Realizing the damage that is being done, the anxious partner starts trying to repair the damage. This process continually repeats, as the anxiety leads the relationship to go through cycles that do increasing amounts of damage to the relationships each time. Left unchecked, it can destroy the relationship. In his book Daniel Smith describes his own experience with this process: Over and over again, I pushed Joanna away and pulled her back, drawing her into an abusive four-step dance.
First, I would grow increasingly uncertain. Was it possible that what I called love had been merely infatuation, lust, desire?
Second, torn by my doubts, I would grow withdrawn and sullen, even openly hostile. I would ignore Joanna, make nasty little remarks, put her down in front of her friends. Third, Joanna would start to fight back.
Neglected and mistreated, she would respond with anger and sadness. Why was I being so cruel? What had she done to deserve this? Fourth, horrified by my behavior, I would try urgently and with great remorse to repair the damage.
Then, after a short respite, the dance would begin again. The Breakdown of Intimacy What is intimacy? Though they are often used interchangeably, intimacy and sex are NOT the same thing. Intimacy is about closeness, and connection.
It requires vulnerability, and a willingness to open yourself up to the other person. Well, what is anxiety? Anxiety is a condition that causes chronic stress and tension, and causes people to overthink and imagine the worst in situations. It causes doubt, and fear. The hypersensitivity to the outside environment also extends itself to a sense of self, and a feeling of self-consciousness around others about how they look.
I wanted to silence my fears and doubts because I knew they had come from nowhere. But the anxiety was louder. It was there when I was sad. It was there when I was overjoyed, silently crushing my happiness and creating a numbness inside my chest. I had a panic attack so severe that I made myself sick.
I knew that I had gone through a two year relationship that ended in my realization that my feelings were not real for that partner.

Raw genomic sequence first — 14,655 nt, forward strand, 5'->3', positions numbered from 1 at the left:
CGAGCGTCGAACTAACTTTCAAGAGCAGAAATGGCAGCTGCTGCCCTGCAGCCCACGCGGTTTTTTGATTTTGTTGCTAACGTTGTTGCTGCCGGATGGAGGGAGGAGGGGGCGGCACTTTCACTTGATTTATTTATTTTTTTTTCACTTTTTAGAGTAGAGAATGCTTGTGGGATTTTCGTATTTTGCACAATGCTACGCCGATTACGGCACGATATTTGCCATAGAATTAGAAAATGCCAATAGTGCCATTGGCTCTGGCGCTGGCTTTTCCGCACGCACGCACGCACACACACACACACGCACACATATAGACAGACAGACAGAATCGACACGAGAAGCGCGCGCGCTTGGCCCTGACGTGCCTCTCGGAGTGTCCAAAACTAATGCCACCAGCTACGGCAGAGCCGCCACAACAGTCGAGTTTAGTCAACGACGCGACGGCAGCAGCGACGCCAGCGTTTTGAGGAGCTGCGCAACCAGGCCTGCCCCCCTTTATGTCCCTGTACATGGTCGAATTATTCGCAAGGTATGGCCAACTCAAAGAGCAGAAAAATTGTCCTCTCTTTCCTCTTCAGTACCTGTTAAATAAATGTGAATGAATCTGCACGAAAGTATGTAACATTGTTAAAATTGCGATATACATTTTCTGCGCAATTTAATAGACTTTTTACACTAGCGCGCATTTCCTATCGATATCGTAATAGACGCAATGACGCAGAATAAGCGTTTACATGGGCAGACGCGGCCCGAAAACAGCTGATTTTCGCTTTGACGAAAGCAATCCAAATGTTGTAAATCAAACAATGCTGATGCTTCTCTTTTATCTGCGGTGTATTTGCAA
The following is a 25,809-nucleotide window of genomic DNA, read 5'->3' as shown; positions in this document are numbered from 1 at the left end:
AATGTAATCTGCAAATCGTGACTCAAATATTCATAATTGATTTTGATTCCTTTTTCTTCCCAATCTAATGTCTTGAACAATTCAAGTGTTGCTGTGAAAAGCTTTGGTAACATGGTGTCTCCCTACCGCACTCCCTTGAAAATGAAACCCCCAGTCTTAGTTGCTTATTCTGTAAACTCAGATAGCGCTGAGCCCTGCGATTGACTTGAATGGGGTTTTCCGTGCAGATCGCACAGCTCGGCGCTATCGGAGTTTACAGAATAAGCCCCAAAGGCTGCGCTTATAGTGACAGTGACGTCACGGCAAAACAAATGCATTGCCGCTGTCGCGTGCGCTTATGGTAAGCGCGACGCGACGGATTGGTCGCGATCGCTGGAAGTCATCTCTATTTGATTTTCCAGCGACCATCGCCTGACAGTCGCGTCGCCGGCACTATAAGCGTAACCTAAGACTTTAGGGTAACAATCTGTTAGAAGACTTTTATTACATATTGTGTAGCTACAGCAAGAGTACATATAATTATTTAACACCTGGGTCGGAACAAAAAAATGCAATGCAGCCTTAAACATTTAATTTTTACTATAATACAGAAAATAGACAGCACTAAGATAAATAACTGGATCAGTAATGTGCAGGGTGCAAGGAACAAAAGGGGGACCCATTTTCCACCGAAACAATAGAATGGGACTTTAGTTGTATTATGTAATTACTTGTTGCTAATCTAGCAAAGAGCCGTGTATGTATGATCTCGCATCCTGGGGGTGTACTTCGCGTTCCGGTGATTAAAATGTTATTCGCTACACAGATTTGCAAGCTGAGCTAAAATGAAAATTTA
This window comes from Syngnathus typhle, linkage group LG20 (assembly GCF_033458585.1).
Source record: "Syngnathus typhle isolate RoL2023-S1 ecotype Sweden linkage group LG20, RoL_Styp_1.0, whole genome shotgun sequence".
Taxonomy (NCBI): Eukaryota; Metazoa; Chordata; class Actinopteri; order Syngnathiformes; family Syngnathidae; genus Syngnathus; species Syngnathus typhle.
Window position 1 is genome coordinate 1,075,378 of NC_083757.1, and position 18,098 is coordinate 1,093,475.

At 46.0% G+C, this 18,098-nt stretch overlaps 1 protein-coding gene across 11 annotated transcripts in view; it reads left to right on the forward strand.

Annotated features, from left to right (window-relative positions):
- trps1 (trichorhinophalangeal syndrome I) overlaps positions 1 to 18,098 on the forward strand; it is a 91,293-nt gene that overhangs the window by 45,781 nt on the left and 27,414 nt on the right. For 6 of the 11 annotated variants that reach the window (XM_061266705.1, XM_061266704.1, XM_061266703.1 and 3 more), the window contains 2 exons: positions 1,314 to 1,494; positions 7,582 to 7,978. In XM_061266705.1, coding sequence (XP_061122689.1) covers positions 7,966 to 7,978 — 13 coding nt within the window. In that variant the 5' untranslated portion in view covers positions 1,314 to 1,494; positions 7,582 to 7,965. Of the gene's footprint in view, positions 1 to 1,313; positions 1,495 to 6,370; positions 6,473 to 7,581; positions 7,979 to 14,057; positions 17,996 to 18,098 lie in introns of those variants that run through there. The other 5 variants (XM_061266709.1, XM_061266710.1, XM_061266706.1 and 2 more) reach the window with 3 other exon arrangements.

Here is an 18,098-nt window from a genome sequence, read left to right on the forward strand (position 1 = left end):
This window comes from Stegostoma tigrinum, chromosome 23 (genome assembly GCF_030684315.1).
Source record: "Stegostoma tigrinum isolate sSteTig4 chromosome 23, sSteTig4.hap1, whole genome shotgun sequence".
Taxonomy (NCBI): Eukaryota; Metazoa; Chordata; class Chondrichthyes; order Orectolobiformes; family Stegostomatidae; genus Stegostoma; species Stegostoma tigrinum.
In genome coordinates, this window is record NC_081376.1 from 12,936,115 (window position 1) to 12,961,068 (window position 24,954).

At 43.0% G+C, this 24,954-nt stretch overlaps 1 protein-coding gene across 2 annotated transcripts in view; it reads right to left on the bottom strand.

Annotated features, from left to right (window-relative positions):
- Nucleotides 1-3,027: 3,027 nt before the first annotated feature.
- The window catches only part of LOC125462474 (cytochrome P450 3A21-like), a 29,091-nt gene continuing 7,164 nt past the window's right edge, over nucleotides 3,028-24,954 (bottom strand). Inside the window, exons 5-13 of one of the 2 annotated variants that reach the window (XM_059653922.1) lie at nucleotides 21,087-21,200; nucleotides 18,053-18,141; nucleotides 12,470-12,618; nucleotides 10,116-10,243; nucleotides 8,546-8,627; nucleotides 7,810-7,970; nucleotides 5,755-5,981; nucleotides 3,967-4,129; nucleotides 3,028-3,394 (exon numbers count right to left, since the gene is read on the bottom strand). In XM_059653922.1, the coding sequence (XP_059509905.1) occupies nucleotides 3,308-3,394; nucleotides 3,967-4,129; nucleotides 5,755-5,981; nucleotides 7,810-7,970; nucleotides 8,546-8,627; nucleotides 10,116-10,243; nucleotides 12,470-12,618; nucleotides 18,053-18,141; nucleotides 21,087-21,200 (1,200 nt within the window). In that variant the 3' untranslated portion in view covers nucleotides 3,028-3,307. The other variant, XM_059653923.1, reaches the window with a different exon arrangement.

I fretted over this in my new relationship, and I had no faith that I had any real insight as to how I was feeling. I got so anxious that I went numb. I knew they were there, deep down, smothered in a mess of anxiety and depression. I did feel those feelings of love, but they were so smothered by anxiety that they were difficult to detect at times and I had to search to find them. I tried to tell myself this when the fears would creep up.
On one bad morning after my anxiety attack occurred, I called my best friend in another town. I knew she had gone through the same thing with her boyfriend, and that she felt just as hopeless as I did.
She too had questioned her relationship and herself in a period of anxiety. This gave me hope. Knowing that I was not the only person to feel this way gave me strength, and she gave me the best advice.
She told me her story and how her family, her faith, and the boyfriend she was questioning pulled her out of a dark place. She said that her boyfriend never gave up on her, and was patient enough to help her through the dark times. Those two are still together four years later, and they are stronger than ever. This gave me hope and peace. There had been times where I wanted to run from my relationship, but my boyfriend was always there to catch me.
This gave me the strength I needed to continue on. I stopped trying to silence my thoughts, but instead began to redirect them to something more positive. I took a mental health day to regroup. I saw a counsellor and went back on medication. My anxiety was loud, but I knew I needed to listen to the quiet voice inside of me that was telling me everything was good instead of listening to the critical thoughts and fears that were screaming inside my head.
I am only beginning the process of recovery now, but I have a glimmer of hope and faith that is getting me through.
Losing him would kill me inside, and would be the biggest failure of my life to date.